On a spice tour we got to explore a spice farm, set up to show why spices are Zanzibar’s top export and how they are grown and prepared. Taking cuttings from the trees, plants, and roots we were taught how each spice has different properties, some, like cinnamon, use the whole tree (roots, leaves, and bark), whereas others, like ginger, only use the root. Afterwards we were treated to a preparation of fragrances made from the spices, coconut water, and a selection of many fresh fruits.
A spice tour was necessary, but we also had heard great things about Safari Blue tours, who operate snorkelling tours in the Indian Ocean. We decided it was worth doing another snorkelling tour, if only for the delicious seafood buffets they offer.
Legitimately, the tuna is the best, and I don’t even like tuna.
Luckily, the snorkelling was also the best we have ever done.
Like out of a magazine, the water was clear and blue, the fish were colourful and plentiful, and the coral had life teeming around it. There were even anemone with fish poking out and ducking back in, though there were no Nemo’s to be seen.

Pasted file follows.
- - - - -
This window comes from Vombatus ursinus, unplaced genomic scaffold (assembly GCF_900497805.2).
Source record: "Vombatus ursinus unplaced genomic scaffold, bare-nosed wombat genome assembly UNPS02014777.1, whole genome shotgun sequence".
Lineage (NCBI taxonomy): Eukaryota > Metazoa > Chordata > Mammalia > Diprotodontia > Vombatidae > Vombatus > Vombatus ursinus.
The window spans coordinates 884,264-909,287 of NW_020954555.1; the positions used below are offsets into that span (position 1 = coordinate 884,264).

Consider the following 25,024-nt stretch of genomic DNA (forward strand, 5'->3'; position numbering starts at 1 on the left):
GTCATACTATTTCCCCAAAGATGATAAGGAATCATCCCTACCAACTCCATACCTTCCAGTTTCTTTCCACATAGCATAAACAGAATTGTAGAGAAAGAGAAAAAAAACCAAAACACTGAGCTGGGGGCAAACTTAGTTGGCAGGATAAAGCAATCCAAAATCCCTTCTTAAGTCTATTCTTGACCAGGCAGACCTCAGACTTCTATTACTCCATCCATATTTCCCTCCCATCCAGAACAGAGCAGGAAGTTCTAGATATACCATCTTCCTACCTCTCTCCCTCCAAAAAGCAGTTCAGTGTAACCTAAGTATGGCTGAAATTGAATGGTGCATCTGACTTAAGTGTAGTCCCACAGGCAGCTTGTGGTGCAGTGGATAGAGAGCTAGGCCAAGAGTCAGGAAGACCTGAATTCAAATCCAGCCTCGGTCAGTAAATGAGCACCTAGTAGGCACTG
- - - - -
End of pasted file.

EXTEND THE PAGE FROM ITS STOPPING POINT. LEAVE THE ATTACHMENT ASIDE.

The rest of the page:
After an active day, we opted to follow the advice of others online and visit the Africa House Hotel rooftop to watch the sun go down with drinks and dinner over Stonetown harbour.
We had pasta and it was delicious.
Why pasta? Well, on our wanderings of the city, we had stumbled across a couple of women who were promoting a half marathon for the Right to Movement. Since they also offered 5km and 10km options, we signed up. The race was the next morning, and we were about to run a 10km for the first time in a long time, so we figured we could use the extra energy.
It was humid. It was hot. We were slow.
But we finished! And not last.
Right before the finish line, we heard sirens and thought that surely somebody had passed out from the heat and exhaustion. We moved aside, and in the final 10 seconds were surprised to instead be passed not by ambulances, but by the winner of the half marathon and his police escort. WTF?